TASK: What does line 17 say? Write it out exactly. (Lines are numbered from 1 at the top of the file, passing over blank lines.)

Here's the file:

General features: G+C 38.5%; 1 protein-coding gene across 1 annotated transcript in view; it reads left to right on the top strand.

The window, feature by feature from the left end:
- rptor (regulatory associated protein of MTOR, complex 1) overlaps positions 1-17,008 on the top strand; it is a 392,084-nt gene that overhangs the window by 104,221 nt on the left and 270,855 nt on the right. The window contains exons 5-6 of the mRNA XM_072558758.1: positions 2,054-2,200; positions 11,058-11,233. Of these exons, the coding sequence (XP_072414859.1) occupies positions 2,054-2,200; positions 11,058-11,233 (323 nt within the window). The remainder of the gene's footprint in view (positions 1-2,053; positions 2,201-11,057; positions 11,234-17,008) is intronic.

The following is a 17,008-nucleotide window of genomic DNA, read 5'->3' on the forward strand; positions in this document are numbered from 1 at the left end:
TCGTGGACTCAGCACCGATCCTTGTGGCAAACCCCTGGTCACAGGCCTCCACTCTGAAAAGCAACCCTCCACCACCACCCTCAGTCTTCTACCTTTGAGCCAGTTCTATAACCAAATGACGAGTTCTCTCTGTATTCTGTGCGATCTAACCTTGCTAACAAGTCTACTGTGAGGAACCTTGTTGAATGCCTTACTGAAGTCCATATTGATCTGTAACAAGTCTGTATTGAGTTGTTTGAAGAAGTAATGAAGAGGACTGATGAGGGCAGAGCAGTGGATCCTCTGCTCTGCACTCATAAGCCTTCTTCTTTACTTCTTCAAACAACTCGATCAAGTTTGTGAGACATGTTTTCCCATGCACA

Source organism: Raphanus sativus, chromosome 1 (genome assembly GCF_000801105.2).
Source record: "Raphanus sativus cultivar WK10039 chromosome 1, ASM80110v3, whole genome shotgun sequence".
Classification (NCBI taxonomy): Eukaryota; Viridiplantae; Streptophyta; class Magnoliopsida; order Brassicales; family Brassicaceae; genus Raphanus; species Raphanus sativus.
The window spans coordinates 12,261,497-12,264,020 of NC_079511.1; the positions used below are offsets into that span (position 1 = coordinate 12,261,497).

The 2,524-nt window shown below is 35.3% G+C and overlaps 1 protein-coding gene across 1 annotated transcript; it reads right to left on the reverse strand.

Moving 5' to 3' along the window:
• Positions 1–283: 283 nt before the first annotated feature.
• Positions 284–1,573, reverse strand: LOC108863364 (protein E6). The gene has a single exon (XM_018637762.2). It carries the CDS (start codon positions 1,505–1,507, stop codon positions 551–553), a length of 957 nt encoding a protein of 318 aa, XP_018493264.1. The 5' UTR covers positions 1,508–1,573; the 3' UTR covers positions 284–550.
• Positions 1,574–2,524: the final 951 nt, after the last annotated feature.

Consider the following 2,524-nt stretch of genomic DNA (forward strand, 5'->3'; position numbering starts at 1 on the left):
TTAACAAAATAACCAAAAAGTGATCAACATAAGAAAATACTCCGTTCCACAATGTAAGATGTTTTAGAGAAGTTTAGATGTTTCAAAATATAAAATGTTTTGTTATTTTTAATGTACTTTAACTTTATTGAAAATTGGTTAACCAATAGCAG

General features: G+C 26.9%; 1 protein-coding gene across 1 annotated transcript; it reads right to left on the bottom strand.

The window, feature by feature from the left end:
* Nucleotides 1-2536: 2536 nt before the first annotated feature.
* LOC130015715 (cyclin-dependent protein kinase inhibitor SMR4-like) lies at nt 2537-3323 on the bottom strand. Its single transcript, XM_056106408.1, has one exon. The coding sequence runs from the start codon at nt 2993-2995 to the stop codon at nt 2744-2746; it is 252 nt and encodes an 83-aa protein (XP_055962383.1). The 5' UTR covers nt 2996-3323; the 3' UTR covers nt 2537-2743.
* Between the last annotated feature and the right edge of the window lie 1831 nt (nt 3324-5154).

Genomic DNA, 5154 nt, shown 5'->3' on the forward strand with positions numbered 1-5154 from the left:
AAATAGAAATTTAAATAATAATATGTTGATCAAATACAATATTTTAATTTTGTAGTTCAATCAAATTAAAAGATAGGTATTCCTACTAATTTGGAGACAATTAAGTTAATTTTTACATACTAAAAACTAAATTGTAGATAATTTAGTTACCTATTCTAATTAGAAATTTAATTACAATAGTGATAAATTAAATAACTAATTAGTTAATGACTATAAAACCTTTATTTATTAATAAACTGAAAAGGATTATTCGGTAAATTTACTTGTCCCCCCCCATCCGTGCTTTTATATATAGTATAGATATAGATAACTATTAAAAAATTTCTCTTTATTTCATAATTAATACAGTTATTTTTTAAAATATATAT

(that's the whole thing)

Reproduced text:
General features: G+C 26.9%; 1 protein-coding gene across 1 annotated transcript; it reads right to left on the bottom strand.